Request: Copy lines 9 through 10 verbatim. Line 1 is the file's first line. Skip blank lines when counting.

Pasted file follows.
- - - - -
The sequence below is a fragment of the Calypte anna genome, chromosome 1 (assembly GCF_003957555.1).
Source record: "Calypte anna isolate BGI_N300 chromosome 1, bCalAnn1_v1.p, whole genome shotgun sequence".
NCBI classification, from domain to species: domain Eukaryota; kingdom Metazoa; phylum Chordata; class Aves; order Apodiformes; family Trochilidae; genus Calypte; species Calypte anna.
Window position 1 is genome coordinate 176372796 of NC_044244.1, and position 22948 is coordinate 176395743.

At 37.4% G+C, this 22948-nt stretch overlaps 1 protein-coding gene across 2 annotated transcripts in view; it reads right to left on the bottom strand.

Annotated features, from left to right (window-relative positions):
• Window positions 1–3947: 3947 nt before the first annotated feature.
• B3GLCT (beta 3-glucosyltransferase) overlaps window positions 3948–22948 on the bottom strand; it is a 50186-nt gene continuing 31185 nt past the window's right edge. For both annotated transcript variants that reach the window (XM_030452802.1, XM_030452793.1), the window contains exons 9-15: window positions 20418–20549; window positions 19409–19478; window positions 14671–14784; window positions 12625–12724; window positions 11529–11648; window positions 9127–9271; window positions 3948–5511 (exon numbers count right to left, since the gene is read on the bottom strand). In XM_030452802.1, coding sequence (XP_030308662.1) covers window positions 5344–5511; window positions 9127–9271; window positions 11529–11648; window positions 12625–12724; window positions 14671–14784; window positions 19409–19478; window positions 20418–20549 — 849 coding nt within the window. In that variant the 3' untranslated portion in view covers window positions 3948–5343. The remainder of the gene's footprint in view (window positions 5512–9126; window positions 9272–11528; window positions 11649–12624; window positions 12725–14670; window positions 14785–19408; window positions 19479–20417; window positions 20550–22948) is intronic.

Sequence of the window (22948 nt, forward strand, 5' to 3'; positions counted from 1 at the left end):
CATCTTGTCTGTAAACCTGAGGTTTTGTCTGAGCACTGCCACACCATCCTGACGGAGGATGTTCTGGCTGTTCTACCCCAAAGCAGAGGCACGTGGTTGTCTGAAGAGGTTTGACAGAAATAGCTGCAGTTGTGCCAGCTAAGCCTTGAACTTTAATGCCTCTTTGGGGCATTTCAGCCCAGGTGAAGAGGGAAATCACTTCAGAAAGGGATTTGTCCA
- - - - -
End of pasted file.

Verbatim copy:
Sequence of the window (22948 nt, forward strand, 5' to 3'; positions counted from 1 at the left end):
CATCTTGTCTGTAAACCTGAGGTTTTGTCTGAGCACTGCCACACCATCCTGACGGAGGATGTTCTGGCTGTTCTACCCCAAAGCAGAGGCACGTGGTTGTCTGAAGAGGTTTGACAGAAATAGCTGCAGTTGTGCCAGCTAAGCCTTGAACTTTAATGCCTCTTTGGGGCATTTCAGCCCAGGTGAAGAGGGAAATCACTTCAGAAAGGGATTTGTCCA